Featured Research

from universities, journals, and other organizations

Growing up on livestock farm linked to increased risk of blood cancers

Date:
July 28, 2011
Source:
BMJ-British Medical Journal
Summary:
Growing up on a livestock farm seems to be linked to an increased risk of developing blood cancers as an adult, indicates new research.

Growing up on a livestock farm seems to be linked to an increased risk of developing blood cancers as an adult, indicates research published online in Occupational and Environmental Medicine.

The risk of developing a blood cancer was three times as high for those who had grown up on a poultry farm, the study shows.

Previous research has suggested that farmers are at increased risk of blood cancers, the possible explanations for which have focused on exposure to pesticides or infections as a result of contact with farm animals. But most of this research has focused on adults, say the authors, with little information on potential early life factors.

The authors base their findings on an analysis of more than 114,000 death certification records from 1998 to 2003 for those aged between 35 and 85 and resident in New Zealand.

Information regarding the deceased's usual job and that of at least one of the parents was extracted for 82% (94,054) of the records.

During the study period, just over 3,000 deaths were attributed to blood cancers, and growing up on a livestock farm was associated with a higher risk of developing such a cancer.

This association was not apparent for those who had grown up on arable/crop farms, although working on one of these farms as an adult was associated with a higher risk.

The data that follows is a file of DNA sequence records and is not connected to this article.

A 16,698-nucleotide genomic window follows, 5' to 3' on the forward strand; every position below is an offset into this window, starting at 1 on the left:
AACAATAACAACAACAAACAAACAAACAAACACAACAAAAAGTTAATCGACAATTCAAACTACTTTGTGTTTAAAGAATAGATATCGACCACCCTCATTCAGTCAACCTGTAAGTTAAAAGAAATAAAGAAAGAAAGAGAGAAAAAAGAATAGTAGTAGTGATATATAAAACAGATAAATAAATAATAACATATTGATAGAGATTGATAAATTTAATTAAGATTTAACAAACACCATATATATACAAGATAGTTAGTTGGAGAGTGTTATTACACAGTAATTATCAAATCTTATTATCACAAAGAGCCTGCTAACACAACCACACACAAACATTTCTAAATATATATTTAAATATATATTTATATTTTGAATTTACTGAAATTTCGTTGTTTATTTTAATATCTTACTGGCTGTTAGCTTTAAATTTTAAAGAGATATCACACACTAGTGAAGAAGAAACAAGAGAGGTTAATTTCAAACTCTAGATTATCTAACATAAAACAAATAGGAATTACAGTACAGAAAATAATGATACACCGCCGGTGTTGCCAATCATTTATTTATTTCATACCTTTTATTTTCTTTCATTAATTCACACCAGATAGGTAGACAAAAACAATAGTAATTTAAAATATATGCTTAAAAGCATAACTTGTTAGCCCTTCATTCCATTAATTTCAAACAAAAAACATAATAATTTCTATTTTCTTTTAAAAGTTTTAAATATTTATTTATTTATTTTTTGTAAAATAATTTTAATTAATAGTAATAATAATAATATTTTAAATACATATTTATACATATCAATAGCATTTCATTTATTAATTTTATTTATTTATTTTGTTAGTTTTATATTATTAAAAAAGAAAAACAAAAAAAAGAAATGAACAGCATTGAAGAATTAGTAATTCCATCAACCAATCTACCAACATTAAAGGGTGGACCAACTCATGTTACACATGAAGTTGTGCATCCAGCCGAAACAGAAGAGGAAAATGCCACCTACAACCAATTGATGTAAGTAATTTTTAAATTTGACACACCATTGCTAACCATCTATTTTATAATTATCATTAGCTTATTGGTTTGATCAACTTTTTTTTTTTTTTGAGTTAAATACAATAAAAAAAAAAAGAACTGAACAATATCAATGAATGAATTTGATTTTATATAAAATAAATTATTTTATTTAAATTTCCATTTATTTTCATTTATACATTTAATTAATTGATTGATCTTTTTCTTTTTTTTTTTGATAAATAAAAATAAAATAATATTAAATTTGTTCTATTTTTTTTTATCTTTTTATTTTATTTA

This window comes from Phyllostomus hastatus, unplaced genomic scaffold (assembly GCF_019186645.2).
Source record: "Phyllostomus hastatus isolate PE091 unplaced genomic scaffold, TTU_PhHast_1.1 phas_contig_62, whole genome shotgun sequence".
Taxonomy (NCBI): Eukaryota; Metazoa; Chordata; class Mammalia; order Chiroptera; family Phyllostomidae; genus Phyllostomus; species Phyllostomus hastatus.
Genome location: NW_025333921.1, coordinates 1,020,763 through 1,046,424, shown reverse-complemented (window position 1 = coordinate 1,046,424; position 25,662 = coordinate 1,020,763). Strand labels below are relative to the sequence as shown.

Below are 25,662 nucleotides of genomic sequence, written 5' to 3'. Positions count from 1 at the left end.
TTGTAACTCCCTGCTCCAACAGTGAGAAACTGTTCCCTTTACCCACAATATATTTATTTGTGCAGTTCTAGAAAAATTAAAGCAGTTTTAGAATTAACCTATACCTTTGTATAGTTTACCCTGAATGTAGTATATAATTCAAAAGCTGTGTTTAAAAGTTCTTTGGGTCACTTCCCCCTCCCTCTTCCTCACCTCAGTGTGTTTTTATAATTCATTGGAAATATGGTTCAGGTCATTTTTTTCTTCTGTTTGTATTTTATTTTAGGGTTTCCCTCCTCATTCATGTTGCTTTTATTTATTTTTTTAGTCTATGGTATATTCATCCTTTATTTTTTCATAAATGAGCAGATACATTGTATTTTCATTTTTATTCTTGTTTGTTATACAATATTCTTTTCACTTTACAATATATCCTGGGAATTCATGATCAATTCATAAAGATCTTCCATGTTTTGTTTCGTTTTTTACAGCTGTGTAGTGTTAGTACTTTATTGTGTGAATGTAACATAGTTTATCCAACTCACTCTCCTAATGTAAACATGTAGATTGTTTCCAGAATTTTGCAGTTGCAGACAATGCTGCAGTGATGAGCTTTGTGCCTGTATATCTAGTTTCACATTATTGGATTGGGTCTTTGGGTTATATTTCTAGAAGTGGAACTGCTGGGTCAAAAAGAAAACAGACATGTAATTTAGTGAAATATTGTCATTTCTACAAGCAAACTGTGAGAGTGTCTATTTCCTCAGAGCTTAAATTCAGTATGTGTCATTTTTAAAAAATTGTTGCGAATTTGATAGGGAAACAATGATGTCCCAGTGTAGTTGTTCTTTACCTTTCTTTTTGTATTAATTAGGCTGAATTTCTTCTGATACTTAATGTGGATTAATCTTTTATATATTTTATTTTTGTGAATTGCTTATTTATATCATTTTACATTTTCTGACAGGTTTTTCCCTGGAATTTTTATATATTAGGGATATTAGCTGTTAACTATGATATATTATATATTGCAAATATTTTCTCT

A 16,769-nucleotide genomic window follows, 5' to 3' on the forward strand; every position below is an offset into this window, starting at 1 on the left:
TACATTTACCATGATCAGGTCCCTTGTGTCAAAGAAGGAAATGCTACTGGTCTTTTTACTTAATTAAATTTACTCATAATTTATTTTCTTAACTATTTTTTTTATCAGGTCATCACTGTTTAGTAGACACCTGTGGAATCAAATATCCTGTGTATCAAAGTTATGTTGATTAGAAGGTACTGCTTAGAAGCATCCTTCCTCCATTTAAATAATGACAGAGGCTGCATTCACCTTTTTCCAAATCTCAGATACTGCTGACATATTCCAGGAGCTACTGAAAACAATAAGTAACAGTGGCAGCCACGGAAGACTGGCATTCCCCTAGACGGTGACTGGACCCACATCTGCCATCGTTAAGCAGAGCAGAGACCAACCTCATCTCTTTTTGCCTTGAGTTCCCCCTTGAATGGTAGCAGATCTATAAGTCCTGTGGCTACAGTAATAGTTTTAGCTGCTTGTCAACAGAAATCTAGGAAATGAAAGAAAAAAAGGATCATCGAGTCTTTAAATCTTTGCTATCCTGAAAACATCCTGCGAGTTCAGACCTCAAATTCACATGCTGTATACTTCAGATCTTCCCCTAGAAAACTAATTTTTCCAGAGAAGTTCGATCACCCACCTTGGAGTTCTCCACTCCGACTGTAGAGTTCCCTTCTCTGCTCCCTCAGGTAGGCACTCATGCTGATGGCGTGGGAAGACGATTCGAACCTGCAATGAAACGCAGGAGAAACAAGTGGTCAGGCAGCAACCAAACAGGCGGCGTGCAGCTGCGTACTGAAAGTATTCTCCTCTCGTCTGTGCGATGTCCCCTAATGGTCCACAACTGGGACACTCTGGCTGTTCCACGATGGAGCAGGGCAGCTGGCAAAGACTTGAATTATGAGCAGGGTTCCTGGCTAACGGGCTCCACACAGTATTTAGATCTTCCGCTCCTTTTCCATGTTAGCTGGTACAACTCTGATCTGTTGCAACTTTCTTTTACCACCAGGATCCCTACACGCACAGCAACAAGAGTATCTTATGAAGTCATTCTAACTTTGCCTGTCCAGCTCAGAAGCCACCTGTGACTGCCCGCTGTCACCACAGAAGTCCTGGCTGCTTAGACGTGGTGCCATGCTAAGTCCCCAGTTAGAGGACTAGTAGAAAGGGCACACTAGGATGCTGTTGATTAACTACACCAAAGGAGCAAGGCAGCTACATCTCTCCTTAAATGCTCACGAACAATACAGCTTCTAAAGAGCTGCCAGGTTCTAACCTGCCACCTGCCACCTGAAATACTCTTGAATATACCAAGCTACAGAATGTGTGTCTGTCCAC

The analysis showed that the overall risk of developing a blood cancer, such as leukemia, multiple myeloma, and non-Hodgkin's lymphoma, was 22% higher for those growing up on livestock farm compared with those who had not grown up in this environment.

Poultry farms conferred the greatest risk, with those who had grown up in this environment three times as likely to develop a blood cancer as those who had not.

Growing up on an arable/crop farm conferred an almost 20% lower risk of developing a blood cancer, but crop farming as an adult was associated with an almost 50% increased risk.

Working on a livestock farm as an adult also seemed to lessen the risk by 20% -- with the exception of beef cattle farming, where the risk was three times as high.

These findings held true, even after taking account of factors likely to influence the results and after comparison with different causes of death.

The authors caution that further studies will be needed before a definitive cause and effect can be established, but they say that their study "suggests that farming exposures in adulthood and childhood play independent roles in the development of haematological cancers."

They go on to say that exposure to particular types of virus in childhood may alter the immune system response, so increasing the risk of blood cancer in later life.


Story Source:

The above story is based on materials provided by BMJ-British Medical Journal. Note: Materials may be edited for content and length.


Journal Reference: